1. There’s a difference between calling an individual lazy and calling someone’s writing lazy. “Lazy writing” is a literary term meaning use of cliches, unoriginal storylines etc.

        2. Um, are you serious? You have proven yourself to be very dense throughout this entire argument. First, with your incorrect definition of protagonist, and now this?

          I called it lazy, lazy writing. I didn’t call her lazy.

          Even writing a lazily written novel takes a lot of work. Her style of writing, though, is lazy. Her characters are lazy. Her story line is lazy and unoriginal, aside from the weird sparkling thing. And her actual writing ability is slim-to-none. But does she work hard? Probably. I don’t know her. It’s also possible she has ghost writers (though I doubt it … ghost writers probably write better than she does). Does it matter? Her writing is shit.

        3. “if I called you a mean-spirited, nasty person who makes personal attacks instead of trying to say something substantive about a person’s work. ”

          And what a passive-agressive way to get an ad hominem attack in so you don’t have to take responsibility for it, when no one attacked you, nor Stephanie Meyers directly — just her shitty writing, and yes, that is an opinion that I can hold, and that many hold.

          I also think Danielle Steele is a lazy, shitty writer.

          Dan Brown is an awful writer.

          I also hate Jane Austen. Her writing puts me to sleep.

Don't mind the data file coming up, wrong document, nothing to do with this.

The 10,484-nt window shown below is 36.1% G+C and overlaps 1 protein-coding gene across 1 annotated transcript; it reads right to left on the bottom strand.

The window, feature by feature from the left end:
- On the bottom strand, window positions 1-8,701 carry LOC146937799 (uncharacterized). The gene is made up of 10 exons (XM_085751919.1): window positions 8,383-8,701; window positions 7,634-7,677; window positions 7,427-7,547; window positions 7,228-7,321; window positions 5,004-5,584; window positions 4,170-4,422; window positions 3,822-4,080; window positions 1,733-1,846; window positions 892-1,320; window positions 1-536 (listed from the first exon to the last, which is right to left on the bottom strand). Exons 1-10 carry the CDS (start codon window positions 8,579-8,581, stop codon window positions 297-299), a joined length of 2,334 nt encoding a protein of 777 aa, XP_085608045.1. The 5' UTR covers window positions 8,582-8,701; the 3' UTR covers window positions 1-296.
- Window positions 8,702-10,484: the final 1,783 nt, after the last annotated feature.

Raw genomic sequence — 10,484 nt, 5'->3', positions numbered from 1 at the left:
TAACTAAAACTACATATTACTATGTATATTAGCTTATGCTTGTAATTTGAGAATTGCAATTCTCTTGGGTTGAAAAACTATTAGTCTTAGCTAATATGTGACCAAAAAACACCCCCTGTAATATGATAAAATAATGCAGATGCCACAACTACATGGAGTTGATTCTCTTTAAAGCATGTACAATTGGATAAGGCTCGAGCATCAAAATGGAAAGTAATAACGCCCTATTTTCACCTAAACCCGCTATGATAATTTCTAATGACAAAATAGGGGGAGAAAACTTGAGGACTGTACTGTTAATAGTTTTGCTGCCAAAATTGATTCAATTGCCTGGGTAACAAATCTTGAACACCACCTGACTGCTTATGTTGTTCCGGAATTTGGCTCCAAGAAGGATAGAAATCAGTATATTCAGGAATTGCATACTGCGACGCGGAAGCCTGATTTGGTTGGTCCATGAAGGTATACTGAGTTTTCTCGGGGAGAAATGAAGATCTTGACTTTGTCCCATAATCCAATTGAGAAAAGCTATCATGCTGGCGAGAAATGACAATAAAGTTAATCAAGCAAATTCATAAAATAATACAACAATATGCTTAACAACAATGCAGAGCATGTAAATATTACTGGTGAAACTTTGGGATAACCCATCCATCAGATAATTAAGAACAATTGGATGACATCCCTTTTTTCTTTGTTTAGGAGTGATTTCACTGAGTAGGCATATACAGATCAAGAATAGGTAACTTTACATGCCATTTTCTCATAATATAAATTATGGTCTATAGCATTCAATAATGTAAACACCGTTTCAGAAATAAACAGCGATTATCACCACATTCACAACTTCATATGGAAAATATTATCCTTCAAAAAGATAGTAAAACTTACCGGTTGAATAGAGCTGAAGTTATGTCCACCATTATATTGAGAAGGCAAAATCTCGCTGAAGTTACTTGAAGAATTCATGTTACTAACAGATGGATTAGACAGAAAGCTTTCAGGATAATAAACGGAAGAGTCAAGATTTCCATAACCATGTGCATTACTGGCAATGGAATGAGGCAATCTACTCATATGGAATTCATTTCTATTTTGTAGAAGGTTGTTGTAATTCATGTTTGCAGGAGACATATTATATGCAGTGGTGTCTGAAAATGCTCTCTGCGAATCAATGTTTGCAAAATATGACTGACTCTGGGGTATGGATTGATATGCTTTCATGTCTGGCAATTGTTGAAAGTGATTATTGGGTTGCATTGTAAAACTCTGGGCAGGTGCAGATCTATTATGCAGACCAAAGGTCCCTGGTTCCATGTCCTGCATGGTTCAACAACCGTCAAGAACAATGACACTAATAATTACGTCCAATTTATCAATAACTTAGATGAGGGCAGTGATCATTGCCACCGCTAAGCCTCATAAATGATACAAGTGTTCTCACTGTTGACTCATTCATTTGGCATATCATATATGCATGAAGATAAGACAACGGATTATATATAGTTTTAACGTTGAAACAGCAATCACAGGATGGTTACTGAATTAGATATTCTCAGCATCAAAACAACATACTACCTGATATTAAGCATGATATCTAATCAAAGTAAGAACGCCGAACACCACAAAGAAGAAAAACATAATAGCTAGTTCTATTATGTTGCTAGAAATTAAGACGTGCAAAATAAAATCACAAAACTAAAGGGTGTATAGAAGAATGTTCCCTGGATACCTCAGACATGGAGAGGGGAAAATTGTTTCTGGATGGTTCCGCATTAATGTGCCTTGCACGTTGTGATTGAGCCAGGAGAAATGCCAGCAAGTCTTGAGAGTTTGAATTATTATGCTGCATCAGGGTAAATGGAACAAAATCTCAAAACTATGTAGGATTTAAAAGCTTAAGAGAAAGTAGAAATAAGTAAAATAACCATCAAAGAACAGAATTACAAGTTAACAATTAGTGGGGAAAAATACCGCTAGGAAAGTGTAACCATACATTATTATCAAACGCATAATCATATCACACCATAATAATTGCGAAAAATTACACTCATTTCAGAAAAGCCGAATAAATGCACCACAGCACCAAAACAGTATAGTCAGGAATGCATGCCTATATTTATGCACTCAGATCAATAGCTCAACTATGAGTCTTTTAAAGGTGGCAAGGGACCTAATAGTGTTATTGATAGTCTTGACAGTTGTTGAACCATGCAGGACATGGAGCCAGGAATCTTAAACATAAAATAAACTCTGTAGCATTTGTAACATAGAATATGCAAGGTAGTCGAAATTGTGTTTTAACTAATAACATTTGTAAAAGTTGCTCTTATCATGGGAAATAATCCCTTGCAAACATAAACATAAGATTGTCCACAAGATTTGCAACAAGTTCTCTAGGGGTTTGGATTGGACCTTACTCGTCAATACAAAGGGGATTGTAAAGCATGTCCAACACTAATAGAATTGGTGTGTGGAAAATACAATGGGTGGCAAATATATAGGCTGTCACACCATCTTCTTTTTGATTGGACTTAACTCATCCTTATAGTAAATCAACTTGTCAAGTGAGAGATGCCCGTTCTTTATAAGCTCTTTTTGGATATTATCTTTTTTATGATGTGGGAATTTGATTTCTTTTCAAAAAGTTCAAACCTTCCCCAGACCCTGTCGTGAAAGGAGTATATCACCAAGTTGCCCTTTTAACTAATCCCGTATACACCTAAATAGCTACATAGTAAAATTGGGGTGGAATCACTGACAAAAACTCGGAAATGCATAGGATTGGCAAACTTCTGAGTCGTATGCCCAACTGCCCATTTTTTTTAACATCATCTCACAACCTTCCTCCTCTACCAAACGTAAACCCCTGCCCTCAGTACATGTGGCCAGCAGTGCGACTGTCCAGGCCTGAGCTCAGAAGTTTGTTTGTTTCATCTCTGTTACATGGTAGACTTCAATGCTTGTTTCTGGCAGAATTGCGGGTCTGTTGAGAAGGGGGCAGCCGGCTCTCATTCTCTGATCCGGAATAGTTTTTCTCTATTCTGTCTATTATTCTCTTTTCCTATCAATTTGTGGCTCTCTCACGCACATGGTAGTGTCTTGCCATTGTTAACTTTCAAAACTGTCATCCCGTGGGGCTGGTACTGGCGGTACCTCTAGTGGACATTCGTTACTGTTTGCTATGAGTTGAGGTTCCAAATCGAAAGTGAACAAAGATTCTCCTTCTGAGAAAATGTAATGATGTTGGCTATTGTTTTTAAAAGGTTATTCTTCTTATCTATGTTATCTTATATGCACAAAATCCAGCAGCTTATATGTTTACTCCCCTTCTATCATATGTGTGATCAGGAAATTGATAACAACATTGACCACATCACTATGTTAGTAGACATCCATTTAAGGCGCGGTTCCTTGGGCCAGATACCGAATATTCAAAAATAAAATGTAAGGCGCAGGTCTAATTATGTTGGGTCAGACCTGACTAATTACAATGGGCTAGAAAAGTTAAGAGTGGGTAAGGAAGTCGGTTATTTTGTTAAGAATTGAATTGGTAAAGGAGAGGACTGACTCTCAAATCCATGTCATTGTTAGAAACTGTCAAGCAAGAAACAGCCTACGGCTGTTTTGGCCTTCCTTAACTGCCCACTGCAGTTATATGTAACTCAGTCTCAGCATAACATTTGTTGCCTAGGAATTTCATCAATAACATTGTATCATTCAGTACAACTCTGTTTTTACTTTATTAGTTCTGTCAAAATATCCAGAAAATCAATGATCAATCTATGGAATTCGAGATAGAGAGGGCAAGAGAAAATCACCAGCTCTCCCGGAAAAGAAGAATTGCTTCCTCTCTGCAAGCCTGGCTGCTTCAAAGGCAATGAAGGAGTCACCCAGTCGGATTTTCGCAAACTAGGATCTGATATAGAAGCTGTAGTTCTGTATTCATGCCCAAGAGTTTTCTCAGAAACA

Are you going to get offended over those opinions, or just Stephanie Meyers, because you are a hardcore Twihard?

          We get a lot of those around here when review time comes around!

      2. Whoa, easy there tiger.

        I was simply replying to the slander remark.
        Stephanie Meyers is a public person and slander against a public person goes far beyond calling them lazy, which wasn’t even what was said.

        I personally said nothing about Ms. Meyers; I have not read these books or seen these movies because I have no interest in them. They look about as interesting to me as wallpaper paste but I have no interest in Anne Rice either so maybe gothicesque vampire love stories just don’t do it for me.

        I kinda like my vampires with a bit more bite if you’ll pardon the pun.

        As for the things I said about these books/movies; it was all about things I pick up from pop culture, you can’t escape this shit it is everywhere like a fungus.

        So mean-spirited and nasty, I’ll cop the that sometimes but I really don’t care enough to be mean or nasty so Stephanie Meyers. I have more invested in Kim Kardashian and that is exactly zero.

    1. Wow, really?

      You’re really this offended that I think Stephanie Myers is a lazy, horrible writer, and that she’s hugely sexist? She is a mormon and her stories are very, very much influenced on her mormon beliefs. Of course it’s sexist drivel.

      And this isn’t “libel”. It’s my opinion.

      She’s a horrible writer. Her characters are cliché. One-dimensional. Bland. Not to mention the entire thing is sexist crap.